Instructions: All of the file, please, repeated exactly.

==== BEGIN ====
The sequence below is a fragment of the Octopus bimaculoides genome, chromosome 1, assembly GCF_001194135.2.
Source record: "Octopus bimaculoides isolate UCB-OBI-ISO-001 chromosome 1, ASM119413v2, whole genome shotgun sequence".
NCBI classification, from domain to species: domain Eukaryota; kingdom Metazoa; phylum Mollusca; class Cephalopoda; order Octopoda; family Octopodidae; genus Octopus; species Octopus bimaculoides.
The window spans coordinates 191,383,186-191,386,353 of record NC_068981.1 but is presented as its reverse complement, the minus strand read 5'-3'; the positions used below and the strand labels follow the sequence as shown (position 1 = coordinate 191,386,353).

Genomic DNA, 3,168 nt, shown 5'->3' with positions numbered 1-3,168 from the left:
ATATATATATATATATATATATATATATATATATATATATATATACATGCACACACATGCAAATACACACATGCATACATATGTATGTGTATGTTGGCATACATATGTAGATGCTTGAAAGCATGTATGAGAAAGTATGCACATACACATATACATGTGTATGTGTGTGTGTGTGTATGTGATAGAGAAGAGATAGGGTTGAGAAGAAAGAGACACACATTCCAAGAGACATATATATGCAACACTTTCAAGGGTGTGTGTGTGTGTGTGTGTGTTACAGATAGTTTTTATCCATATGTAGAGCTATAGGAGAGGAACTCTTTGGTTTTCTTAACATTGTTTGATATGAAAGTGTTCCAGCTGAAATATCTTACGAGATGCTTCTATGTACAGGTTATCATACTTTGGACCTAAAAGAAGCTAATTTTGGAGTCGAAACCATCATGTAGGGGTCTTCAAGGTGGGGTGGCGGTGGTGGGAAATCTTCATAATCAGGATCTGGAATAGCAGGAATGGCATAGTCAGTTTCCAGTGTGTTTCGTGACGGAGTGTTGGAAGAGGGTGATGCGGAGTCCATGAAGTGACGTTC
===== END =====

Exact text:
The sequence below is a fragment of the Octopus bimaculoides genome, chromosome 1, assembly GCF_001194135.2.
Source record: "Octopus bimaculoides isolate UCB-OBI-ISO-001 chromosome 1, ASM119413v2, whole genome shotgun sequence".
NCBI classification, from domain to species: domain Eukaryota; kingdom Metazoa; phylum Mollusca; class Cephalopoda; order Octopoda; family Octopodidae; genus Octopus; species Octopus bimaculoides.
The window spans coordinates 191,383,186-191,386,353 of record NC_068981.1 but is presented as its reverse complement, the minus strand read 5'-3'; the positions used below and the strand labels follow the sequence as shown (position 1 = coordinate 191,386,353).

Genomic DNA, 3,168 nt, shown 5'->3' with positions numbered 1-3,168 from the left:
ATATATATATATATATATATATATATATATATATATATATATATACATGCACACACATGCAAATACACACATGCATACATATGTATGTGTATGTTGGCATACATATGTAGATGCTTGAAAGCATGTATGAGAAAGTATGCACATACACATATACATGTGTATGTGTGTGTGTGTGTATGTGATAGAGAAGAGATAGGGTTGAGAAGAAAGAGACACACATTCCAAGAGACATATATATGCAACACTTTCAAGGGTGTGTGTGTGTGTGTGTGTGTTACAGATAGTTTTTATCCATATGTAGAGCTATAGGAGAGGAACTCTTTGGTTTTCTTAACATTGTTTGATATGAAAGTGTTCCAGCTGAAATATCTTACGAGATGCTTCTATGTACAGGTTATCATACTTTGGACCTAAAAGAAGCTAATTTTGGAGTCGAAACCATCATGTAGGGGTCTTCAAGGTGGGGTGGCGGTGGTGGGAAATCTTCATAATCAGGATCTGGAATAGCAGGAATGGCATAGTCAGTTTCCAGTGTGTTTCGTGACGGAGTGTTGGAAGAGGGTGATGCGGAGTCCATGAAGTGACGTTC